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Utilities help pull stocks higher after early fall

STOCKS bounced back from early losses to post moderate gains as traders funneled money into utility and financial stocks.

Major market indexes ended at their highest levels in nearly a year.

Stocks slid at the open following a drop in overseas markets on worries that a trade war would erupt between the U.S. and China. But the market recovered from an early dip that sent the Dow Jones industrial average down 69 points as investors seized on the opportunity to inject new money into shares. The Dow ended with a gain of 21 points.

Utility AES Corp. helped pull the market higher after The Wall Street Journal reported that China's investment arm is interested in buying a stake in the company.

Analysts said the market's gains are impressive because the Standard & Poor's 500 index has already jumped 55.1 percent in six months.

"We open lower and buyers seem to chip away, and we climb higher," said Adam Gould, senior portfolio manager at Direxion Funds in New York. "It's somewhat healthy that we're rallying this way - slowly."

The Dow rose 21.39, or 0.2 percent, to 9,626.80. The broader Standard & Poor's 500 index rose 6.61, or 0.6 percent, to 1,049.34, an 11-month high. The Nasdaq composite index rose 10.88, or 0.5 percent, to 2,091.78.

The early losses came after the U.S. government late Friday imposed trade penalties on tires coming from China. The Chinese government filed a complaint with the World Trade Organization. Investors had worried it would erupt into a tariff dispute that could damage an economic recovery.

Monday's zigzags came in sharp contrast to the tumult of a year ago, when the collapse of Lehman Brothers Holdings Inc. sent the Dow down 500 points in one day and jammed the credit markets that power the world's economies. The S&P 500 index is still down 16.2 percent from that time and 33 percent from its peak in October 2007.

Traders reacted coolly to a speech across the street from the New York Stock Exchange from President Barack Obama, who warned the financial industry against repeating the recklessness that led to collapse of Lehman Brothers.

Richard Ross, global technical strategist at Auerbach Grayson in New York, said the economy still faces obstacles but that the market could extend its recovery because investors are more optimistic than major stock indicators plunged to 12-year lows in early March.

"Questions remain but a lot of the uncertainty has largely been removed. That sort of doomsday scenario has been taken off the table," he said. "We're striking a much healthier balance between greed and fear."

Investors have little economic news to provide insight into whether they have been right to bet on an economic recovery. Reports on retail sales, inflation, industrial production and housing are due this week. Improvements in consumer spending and the housing market are considered crucial to allowing the economy to mount a strong rebound.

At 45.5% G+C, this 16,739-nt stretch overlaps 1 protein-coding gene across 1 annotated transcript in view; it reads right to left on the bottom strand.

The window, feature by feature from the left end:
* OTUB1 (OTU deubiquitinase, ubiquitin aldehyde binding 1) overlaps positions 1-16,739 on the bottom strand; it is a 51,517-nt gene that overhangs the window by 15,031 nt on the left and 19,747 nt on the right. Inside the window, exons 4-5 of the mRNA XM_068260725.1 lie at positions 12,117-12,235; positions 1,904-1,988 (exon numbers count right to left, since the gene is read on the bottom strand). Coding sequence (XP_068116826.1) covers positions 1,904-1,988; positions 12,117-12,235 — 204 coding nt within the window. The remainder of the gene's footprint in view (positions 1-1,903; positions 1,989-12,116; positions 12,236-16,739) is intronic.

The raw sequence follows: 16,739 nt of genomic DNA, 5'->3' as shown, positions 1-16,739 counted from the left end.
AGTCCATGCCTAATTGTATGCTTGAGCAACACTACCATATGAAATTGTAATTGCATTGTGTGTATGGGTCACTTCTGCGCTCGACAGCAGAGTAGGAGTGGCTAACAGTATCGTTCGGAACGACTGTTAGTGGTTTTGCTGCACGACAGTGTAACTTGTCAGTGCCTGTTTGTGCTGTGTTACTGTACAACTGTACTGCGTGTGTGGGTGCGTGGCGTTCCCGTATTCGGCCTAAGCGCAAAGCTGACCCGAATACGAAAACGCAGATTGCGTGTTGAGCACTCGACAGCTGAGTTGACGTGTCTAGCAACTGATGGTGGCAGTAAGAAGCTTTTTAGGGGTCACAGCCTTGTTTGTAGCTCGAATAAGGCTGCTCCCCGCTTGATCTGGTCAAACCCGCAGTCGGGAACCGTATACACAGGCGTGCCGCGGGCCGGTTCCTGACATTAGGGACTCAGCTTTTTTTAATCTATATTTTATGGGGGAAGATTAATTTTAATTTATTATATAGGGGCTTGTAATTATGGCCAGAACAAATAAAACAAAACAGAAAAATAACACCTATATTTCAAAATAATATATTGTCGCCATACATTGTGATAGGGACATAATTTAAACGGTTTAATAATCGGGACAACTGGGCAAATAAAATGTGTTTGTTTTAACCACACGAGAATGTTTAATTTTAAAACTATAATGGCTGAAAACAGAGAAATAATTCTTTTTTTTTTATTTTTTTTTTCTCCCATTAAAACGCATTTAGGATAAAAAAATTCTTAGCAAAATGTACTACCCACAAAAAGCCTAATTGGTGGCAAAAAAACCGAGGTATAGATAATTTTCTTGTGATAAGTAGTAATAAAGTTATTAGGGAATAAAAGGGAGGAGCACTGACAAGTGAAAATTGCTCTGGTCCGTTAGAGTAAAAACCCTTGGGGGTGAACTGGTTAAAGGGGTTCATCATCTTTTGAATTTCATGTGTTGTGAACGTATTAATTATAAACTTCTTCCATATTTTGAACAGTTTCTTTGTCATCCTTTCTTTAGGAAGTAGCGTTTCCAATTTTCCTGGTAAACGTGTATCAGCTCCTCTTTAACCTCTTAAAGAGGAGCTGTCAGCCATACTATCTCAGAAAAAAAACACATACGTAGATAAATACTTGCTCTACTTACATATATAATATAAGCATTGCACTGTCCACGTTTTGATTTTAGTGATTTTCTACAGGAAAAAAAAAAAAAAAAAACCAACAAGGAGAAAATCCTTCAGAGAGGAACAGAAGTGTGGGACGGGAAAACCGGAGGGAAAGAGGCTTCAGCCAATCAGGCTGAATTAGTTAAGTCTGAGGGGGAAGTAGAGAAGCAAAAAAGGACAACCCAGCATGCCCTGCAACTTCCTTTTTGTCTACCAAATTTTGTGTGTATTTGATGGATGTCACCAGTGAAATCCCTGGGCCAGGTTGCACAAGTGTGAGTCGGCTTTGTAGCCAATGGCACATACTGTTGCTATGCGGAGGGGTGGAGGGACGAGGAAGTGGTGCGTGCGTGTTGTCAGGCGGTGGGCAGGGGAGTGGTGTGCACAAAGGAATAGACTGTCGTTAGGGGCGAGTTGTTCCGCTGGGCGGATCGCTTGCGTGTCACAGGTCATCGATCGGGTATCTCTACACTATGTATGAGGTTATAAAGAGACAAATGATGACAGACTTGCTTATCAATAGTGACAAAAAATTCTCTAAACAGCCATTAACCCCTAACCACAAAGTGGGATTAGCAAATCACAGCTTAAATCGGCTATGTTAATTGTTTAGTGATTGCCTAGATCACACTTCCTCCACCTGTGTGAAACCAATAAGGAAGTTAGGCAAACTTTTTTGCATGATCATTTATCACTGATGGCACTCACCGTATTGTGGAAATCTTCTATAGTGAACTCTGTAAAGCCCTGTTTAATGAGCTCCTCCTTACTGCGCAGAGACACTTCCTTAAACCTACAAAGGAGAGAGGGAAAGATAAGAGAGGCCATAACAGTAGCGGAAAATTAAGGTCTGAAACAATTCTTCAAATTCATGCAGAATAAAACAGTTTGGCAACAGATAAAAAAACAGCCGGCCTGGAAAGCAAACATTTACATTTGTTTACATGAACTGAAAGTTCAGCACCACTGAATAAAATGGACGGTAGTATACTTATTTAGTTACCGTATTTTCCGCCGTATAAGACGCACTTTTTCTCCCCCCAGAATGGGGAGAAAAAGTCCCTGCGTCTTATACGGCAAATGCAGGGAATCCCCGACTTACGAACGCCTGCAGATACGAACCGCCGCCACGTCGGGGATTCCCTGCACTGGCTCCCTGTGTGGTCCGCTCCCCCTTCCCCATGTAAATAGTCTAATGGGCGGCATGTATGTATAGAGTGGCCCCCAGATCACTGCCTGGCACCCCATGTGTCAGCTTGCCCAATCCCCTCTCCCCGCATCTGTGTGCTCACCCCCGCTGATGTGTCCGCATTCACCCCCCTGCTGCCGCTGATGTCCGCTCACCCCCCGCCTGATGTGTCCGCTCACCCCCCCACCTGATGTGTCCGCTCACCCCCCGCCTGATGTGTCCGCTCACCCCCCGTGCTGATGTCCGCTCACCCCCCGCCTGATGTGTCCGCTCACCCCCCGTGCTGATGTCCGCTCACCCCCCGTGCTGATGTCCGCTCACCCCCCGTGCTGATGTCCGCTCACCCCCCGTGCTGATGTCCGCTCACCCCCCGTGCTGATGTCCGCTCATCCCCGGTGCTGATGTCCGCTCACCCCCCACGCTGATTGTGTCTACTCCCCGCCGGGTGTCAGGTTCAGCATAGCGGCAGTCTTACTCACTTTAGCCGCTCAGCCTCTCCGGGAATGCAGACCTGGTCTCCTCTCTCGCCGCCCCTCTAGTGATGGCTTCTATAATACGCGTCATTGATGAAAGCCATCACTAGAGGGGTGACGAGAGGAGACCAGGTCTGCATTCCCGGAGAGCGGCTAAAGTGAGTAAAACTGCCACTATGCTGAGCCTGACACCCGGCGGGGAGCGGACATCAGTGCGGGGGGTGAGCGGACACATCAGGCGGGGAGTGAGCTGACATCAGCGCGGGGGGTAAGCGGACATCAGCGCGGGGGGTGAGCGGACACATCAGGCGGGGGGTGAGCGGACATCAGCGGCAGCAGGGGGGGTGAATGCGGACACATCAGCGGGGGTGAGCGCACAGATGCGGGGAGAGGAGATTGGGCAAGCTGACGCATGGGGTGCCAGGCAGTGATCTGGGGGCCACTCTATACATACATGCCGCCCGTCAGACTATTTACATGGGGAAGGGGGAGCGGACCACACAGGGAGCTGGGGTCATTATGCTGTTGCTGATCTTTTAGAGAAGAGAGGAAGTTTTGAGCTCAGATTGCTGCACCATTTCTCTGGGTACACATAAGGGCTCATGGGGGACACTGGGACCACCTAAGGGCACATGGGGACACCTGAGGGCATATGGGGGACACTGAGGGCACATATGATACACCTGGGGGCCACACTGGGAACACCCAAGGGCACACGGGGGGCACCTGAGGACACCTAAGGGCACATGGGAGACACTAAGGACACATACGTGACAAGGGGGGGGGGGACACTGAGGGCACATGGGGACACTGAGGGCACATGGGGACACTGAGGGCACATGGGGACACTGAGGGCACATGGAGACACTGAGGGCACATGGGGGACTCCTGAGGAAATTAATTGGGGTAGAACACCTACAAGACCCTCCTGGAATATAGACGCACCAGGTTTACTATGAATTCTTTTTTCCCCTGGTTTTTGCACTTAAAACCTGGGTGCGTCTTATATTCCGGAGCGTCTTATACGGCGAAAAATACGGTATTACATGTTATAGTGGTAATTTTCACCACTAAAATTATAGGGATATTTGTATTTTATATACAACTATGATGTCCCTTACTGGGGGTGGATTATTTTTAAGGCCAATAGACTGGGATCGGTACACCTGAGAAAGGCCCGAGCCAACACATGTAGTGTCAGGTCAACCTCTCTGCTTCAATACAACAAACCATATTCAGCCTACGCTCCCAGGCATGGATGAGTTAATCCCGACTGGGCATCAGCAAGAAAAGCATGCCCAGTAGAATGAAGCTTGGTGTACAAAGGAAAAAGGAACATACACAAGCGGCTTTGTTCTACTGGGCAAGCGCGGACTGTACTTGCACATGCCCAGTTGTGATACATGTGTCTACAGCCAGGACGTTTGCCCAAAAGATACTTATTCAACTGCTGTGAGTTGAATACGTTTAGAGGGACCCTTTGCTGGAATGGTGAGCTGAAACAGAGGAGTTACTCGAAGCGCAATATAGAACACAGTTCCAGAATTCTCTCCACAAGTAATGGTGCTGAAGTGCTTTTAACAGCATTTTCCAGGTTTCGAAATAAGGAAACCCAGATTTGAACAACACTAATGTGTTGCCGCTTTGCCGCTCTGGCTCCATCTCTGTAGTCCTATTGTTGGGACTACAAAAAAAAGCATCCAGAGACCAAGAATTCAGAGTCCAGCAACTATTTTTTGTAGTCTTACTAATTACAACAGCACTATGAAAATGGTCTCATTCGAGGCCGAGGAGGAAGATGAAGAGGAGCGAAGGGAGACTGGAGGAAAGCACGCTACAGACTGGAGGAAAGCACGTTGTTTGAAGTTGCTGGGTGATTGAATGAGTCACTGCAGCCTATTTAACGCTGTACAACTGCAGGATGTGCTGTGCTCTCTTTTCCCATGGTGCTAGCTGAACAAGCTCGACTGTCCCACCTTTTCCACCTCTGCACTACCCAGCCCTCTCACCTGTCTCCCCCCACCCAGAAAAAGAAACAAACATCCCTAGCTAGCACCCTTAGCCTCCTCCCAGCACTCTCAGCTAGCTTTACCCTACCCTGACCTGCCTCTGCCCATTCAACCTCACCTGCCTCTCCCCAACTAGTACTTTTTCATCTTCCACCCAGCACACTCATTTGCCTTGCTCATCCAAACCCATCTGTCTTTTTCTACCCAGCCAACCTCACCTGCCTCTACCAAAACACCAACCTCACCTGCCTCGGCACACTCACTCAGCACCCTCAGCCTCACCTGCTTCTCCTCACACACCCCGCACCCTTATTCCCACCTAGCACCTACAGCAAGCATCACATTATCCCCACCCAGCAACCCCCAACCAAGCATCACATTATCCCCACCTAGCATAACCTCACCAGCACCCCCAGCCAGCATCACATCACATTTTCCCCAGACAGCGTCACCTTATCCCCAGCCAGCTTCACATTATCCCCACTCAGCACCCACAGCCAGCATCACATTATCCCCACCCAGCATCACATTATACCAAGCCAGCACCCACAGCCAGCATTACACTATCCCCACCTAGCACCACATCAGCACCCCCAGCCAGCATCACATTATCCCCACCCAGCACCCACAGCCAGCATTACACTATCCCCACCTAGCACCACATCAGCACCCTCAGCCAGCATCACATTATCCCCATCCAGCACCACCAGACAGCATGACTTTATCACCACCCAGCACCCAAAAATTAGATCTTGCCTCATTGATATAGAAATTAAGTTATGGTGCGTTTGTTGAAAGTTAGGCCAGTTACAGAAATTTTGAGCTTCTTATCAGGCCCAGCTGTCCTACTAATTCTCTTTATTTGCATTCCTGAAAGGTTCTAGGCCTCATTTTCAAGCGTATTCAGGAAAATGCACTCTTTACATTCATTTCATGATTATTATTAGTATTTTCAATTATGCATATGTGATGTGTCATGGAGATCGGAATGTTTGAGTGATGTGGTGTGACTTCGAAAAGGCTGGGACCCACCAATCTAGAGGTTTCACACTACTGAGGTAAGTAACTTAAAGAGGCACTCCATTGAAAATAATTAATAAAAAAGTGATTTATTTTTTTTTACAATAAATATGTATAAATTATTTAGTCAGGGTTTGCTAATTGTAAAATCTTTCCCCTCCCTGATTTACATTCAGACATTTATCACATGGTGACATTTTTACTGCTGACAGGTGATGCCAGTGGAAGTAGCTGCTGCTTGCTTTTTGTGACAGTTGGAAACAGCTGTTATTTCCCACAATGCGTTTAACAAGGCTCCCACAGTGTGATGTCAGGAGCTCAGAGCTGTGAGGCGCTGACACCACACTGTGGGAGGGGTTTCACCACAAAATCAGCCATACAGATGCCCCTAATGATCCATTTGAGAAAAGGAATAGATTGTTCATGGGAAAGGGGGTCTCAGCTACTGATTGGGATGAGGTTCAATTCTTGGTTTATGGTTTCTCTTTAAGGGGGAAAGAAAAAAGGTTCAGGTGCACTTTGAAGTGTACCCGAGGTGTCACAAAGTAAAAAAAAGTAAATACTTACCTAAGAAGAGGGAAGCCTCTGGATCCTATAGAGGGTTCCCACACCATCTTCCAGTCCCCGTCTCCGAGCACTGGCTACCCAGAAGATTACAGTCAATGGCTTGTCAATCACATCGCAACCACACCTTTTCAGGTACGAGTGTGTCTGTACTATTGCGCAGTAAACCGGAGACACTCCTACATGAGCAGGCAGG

Randy Cass, founder of financial services research group First Coverage in Boston, said stocks could push higher as year-end approaches because many investors are looking past weak economic numbers toward an eventual recovery.

"They have made their bets and the chips have been on the table since the first part of March," he said, referring to the start of the rally.

In downturns in the past 60 years, the S&P 500 index has hit bottom an average of four months before a recession ended and about nine months before unemployment reached its peak.

Shares of AES rose 64 cents, or 4.5 percent, to US$14.79 following the report of interest from China. Among financials, JPMorgan Chase & Co. rose US$1.25, or 2.9 percent, to US$43.75.

Crude oil fell 43 cents to settle at US$68.86 a barrel on the New York Mercantile Exchange.

Bond prices fell, pushing yields higher. The yield on the benchmark 10-year Treasury note rose to 3.43 percent from 3.35 percent late Friday.

The recovery in the credit market in the past year has been pronounced. When Lehman collapsed, investors began rushing into the safety of government debt. Borrowing costs have fallen since March as governments have injected cash into financial markets.

The dollar traded mixed against other major currencies, while gold prices fell.

The Russell 2000 index of smaller companies rose 6.44, or 1.1 percent, to 600.03.

Two stocks rose for every one that fell on the NYSE, where volume came to 1.2 billion shares compared with 1.6 billion Friday.

Britain's FTSE 100 rose 0.2 percent, while Germany's DAX index and France's CAC-40 slipped 0.1 percent. Japan's Nikkei stock average fell 2.3 percent.


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